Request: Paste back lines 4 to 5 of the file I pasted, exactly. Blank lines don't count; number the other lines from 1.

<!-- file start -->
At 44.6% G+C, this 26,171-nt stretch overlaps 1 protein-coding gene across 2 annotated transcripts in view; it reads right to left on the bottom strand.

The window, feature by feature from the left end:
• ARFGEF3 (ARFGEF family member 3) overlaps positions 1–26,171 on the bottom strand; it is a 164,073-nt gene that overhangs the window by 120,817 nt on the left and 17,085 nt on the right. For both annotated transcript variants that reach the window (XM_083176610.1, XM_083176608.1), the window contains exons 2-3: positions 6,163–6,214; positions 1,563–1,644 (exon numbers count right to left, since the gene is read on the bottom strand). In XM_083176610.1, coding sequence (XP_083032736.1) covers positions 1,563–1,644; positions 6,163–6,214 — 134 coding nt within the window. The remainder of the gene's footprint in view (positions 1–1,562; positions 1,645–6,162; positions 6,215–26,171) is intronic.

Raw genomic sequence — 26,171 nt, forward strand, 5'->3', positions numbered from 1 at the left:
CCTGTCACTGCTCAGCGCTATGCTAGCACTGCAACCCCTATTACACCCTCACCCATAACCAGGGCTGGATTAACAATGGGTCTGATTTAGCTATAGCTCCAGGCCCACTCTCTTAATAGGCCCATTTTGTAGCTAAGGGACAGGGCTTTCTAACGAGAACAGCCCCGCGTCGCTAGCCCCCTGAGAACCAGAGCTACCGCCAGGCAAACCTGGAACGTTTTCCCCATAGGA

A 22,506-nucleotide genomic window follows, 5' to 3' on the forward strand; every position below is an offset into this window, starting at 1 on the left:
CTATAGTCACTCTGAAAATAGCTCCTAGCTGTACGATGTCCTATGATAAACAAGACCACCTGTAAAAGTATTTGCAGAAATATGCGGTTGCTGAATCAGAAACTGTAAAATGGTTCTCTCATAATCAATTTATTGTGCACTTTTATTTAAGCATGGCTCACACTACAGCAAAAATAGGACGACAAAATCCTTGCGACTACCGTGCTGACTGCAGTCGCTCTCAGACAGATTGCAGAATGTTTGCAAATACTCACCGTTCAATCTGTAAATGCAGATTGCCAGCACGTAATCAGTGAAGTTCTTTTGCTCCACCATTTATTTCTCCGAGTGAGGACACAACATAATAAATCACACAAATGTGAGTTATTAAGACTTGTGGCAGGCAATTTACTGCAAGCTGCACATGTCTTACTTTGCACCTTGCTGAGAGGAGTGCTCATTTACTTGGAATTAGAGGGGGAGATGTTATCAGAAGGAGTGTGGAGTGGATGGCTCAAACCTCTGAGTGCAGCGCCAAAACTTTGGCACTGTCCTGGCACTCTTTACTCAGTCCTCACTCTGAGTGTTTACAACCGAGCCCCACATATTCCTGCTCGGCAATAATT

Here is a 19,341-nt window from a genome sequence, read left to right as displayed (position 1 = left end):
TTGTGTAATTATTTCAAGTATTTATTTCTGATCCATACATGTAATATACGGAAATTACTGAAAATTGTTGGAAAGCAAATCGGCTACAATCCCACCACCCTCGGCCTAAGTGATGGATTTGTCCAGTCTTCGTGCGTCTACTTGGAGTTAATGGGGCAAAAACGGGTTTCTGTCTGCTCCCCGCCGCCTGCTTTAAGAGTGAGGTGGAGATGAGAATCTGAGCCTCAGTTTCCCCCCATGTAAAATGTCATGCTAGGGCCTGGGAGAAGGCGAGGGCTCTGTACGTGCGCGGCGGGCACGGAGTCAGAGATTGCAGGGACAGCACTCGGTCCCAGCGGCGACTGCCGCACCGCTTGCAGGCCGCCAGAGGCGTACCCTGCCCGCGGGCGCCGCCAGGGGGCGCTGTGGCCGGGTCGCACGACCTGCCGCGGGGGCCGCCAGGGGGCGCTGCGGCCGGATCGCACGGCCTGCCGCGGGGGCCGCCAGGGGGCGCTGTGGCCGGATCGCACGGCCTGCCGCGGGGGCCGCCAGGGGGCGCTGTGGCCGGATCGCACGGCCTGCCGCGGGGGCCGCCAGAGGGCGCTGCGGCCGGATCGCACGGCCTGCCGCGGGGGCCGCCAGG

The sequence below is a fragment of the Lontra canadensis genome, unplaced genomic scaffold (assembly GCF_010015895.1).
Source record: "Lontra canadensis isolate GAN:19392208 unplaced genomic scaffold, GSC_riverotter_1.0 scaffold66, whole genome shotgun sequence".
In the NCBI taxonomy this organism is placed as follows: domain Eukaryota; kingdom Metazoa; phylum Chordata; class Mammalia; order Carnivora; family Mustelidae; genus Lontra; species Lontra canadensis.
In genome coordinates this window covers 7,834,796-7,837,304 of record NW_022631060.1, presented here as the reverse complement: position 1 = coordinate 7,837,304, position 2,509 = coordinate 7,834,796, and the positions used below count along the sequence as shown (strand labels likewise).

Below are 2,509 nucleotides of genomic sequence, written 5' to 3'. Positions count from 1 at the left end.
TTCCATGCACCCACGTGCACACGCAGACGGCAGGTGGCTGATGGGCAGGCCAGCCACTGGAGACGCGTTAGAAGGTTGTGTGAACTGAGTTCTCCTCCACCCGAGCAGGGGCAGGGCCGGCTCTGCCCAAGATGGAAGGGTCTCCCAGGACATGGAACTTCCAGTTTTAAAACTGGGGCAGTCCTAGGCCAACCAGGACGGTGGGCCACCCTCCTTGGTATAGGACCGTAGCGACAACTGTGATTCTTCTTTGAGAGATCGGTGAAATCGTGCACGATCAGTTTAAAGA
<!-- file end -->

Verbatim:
Raw genomic sequence — 26,171 nt, forward strand, 5'->3', positions numbered from 1 at the left:
CCTGTCACTGCTCAGCGCTATGCTAGCACTGCAACCCCTATTACACCCTCACCCATAACCAGGGCTGGATTAACAATGGGTCTGATTTAGCTATAGCTCCAGGCCCACTCTCTTAATAGGCCCATTTTGTAGCTAAGGGACAGGGCTTTCTAACGAGAACAGCCCCGCGTCGCTAGCCCCCTGAGAACCAGAGCTACCGCCAGGCAAACCTGGAACGTTTTCCCCATAGGA